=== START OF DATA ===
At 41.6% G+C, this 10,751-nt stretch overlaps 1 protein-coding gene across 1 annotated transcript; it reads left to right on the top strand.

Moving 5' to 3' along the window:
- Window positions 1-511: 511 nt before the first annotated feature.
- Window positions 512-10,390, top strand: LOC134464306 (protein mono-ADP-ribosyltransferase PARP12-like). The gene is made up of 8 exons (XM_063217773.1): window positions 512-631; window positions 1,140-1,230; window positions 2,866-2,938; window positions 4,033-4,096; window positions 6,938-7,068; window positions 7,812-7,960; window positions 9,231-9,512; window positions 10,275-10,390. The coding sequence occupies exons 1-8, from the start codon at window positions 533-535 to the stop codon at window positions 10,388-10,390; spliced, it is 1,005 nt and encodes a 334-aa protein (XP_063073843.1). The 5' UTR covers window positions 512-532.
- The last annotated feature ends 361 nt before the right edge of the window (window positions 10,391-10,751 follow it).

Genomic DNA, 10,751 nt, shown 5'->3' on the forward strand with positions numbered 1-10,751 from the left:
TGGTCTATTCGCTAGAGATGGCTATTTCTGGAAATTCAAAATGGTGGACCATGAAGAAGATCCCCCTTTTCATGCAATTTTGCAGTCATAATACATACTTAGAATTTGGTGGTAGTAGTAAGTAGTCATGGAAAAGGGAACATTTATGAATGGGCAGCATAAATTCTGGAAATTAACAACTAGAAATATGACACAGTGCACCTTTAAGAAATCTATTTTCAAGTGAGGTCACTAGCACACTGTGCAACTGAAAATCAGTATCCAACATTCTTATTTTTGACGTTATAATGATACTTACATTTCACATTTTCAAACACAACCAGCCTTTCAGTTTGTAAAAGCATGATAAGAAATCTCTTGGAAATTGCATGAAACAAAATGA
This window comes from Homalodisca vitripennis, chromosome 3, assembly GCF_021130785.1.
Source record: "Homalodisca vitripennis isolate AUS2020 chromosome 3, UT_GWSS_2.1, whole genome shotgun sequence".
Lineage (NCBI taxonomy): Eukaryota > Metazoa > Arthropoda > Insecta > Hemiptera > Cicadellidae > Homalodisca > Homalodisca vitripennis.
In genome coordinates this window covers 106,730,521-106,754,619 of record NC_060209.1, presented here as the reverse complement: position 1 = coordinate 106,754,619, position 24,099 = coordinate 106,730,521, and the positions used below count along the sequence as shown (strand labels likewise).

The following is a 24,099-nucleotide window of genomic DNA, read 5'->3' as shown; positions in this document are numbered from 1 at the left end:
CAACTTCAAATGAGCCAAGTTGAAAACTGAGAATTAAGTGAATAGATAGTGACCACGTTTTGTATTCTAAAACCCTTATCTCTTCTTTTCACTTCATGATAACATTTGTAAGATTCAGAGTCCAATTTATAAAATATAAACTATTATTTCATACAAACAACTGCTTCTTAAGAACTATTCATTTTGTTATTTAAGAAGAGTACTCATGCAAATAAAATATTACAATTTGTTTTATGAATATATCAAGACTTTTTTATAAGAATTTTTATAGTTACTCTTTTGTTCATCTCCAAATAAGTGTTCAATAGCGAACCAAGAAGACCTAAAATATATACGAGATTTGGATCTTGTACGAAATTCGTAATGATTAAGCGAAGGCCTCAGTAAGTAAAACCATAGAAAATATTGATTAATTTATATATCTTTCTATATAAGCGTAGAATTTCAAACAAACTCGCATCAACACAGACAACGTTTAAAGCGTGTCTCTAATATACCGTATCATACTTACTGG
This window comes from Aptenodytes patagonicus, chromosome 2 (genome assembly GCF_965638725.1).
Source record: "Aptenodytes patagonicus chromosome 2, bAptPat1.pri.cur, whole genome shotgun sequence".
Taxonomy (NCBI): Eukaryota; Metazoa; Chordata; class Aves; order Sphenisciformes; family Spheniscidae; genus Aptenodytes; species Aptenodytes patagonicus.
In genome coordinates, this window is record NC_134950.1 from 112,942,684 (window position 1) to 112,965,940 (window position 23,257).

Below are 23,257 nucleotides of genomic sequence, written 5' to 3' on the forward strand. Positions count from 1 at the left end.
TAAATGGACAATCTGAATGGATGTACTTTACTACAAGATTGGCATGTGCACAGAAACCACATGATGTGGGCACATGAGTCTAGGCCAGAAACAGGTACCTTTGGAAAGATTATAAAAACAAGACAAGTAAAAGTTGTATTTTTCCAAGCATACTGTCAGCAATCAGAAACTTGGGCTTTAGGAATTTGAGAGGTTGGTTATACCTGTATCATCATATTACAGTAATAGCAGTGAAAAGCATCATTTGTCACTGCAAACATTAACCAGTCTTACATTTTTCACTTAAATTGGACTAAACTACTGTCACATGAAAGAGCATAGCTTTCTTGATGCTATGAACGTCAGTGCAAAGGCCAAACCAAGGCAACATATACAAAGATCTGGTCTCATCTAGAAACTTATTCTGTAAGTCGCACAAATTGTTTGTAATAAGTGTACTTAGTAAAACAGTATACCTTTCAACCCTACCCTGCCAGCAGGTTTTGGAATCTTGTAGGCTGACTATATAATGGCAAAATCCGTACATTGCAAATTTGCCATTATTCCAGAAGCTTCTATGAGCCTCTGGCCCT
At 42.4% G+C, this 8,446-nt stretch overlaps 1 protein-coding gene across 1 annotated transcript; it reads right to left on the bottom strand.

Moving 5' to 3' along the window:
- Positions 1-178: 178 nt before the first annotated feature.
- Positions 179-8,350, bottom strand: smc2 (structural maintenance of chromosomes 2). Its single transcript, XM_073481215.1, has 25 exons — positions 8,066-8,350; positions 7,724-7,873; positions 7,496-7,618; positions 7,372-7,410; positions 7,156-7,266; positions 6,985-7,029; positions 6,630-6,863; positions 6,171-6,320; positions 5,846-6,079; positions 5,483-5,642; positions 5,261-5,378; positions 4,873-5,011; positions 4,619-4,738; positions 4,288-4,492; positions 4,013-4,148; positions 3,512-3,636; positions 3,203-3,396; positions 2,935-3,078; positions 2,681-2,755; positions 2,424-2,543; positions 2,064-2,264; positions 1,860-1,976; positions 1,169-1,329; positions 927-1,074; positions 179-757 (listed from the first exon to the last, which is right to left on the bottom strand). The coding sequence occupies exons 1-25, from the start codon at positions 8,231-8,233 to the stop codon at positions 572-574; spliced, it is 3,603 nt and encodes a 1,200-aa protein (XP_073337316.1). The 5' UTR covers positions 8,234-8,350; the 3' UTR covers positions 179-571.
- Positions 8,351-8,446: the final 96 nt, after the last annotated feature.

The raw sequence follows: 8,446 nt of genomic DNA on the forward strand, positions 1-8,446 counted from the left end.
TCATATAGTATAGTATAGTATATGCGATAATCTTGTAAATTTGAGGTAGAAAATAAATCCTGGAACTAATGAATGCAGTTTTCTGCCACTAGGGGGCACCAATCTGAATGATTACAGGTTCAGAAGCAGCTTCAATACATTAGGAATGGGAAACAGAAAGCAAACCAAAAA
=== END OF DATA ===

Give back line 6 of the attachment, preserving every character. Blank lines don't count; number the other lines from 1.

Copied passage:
Genomic DNA, 10,751 nt, shown 5'->3' on the forward strand with positions numbered 1-10,751 from the left: